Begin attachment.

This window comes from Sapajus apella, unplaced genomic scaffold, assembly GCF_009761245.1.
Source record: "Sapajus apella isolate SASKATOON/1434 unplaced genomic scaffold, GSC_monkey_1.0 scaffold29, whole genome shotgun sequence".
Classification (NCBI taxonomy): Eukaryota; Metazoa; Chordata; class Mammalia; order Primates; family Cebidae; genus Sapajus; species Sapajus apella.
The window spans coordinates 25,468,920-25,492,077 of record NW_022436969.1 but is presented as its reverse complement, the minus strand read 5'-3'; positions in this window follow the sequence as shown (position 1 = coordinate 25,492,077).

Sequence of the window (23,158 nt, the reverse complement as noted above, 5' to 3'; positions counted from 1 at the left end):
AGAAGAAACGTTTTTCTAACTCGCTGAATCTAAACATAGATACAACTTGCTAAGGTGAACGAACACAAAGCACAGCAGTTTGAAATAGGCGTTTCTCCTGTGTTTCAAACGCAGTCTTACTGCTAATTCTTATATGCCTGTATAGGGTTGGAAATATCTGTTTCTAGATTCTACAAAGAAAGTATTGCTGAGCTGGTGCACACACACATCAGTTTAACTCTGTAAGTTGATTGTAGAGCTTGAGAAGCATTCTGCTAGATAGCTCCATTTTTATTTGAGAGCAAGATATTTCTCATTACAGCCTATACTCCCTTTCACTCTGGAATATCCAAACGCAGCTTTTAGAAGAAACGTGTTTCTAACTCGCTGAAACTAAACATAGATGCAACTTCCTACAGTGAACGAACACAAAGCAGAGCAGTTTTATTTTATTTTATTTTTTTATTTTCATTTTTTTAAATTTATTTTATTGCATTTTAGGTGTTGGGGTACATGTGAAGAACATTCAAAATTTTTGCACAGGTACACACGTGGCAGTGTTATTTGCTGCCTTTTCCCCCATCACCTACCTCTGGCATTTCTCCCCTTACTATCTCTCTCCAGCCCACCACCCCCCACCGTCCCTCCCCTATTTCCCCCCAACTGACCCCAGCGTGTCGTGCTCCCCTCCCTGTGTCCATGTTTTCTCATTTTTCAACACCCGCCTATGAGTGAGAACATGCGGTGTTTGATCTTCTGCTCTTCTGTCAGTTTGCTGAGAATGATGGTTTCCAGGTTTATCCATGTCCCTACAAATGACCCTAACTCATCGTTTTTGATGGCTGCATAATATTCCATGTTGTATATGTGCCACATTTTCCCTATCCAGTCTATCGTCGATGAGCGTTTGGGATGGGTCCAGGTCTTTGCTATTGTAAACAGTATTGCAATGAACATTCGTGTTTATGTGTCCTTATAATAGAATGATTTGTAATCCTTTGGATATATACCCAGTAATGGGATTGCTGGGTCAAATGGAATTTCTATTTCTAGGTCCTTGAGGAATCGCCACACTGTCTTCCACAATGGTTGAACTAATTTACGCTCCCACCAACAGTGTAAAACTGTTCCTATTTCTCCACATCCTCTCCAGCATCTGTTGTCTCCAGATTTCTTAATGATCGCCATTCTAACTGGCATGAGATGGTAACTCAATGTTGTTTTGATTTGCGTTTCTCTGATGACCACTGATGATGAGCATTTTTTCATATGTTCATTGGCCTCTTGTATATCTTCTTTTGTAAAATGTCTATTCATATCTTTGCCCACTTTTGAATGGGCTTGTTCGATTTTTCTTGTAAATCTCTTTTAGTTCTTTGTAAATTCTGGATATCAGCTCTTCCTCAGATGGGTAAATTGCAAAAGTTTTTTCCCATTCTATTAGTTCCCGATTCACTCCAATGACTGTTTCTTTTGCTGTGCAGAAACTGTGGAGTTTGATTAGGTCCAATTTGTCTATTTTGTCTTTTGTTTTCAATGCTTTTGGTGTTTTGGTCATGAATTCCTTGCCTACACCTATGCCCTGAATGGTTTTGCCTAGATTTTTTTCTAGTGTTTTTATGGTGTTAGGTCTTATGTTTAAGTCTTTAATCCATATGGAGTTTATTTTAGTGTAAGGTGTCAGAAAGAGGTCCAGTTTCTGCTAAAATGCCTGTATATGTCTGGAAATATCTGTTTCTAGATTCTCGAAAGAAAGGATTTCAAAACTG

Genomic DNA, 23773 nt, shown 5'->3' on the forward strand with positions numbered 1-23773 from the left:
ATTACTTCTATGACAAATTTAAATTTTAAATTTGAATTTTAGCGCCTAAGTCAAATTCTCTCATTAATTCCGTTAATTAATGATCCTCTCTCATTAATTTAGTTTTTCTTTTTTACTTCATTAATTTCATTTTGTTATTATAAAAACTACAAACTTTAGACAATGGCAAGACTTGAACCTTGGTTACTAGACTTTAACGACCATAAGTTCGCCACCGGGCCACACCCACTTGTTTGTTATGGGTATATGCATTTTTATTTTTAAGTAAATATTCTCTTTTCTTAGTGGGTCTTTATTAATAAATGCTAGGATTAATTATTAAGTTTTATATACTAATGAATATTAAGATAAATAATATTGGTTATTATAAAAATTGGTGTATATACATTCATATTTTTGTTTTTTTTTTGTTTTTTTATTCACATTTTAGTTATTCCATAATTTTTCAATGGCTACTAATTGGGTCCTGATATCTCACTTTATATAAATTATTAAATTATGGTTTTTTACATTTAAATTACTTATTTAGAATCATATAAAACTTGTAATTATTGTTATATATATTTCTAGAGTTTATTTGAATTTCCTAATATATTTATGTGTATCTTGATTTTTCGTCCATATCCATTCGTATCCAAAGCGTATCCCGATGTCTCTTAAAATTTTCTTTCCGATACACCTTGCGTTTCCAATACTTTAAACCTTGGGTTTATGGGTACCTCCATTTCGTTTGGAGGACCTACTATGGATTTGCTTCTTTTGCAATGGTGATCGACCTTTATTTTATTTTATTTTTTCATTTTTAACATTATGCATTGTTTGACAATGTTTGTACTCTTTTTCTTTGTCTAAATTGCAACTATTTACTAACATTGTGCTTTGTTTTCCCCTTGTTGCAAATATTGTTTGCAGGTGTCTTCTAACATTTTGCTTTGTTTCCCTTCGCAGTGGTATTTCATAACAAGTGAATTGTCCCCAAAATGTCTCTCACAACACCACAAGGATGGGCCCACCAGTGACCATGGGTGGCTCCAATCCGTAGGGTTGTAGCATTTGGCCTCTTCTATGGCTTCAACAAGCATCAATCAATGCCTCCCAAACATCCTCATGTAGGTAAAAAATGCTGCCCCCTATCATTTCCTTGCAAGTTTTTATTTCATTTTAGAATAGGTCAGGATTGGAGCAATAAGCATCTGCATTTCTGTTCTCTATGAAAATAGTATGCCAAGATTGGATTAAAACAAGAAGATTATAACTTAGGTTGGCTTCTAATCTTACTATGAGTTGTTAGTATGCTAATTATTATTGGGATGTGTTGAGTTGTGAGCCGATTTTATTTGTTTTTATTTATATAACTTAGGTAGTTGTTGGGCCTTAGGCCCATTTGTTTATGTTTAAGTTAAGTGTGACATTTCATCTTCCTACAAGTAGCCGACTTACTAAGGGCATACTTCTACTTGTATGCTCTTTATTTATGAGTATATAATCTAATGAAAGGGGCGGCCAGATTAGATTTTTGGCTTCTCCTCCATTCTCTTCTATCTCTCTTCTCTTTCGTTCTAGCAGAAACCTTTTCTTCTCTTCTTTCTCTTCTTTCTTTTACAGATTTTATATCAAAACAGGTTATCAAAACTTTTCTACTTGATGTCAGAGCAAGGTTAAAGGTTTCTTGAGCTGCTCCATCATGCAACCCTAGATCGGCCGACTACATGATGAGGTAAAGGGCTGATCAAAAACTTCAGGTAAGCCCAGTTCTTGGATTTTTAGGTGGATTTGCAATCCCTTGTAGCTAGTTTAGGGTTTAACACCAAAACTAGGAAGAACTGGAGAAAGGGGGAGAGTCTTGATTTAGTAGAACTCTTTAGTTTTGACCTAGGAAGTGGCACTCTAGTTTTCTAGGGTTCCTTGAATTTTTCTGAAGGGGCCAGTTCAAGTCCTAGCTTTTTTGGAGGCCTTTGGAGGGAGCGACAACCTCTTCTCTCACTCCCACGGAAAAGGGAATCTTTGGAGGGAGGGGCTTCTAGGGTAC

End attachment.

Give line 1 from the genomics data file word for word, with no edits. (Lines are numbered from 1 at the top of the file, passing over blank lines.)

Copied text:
This window comes from Sapajus apella, unplaced genomic scaffold, assembly GCF_009761245.1.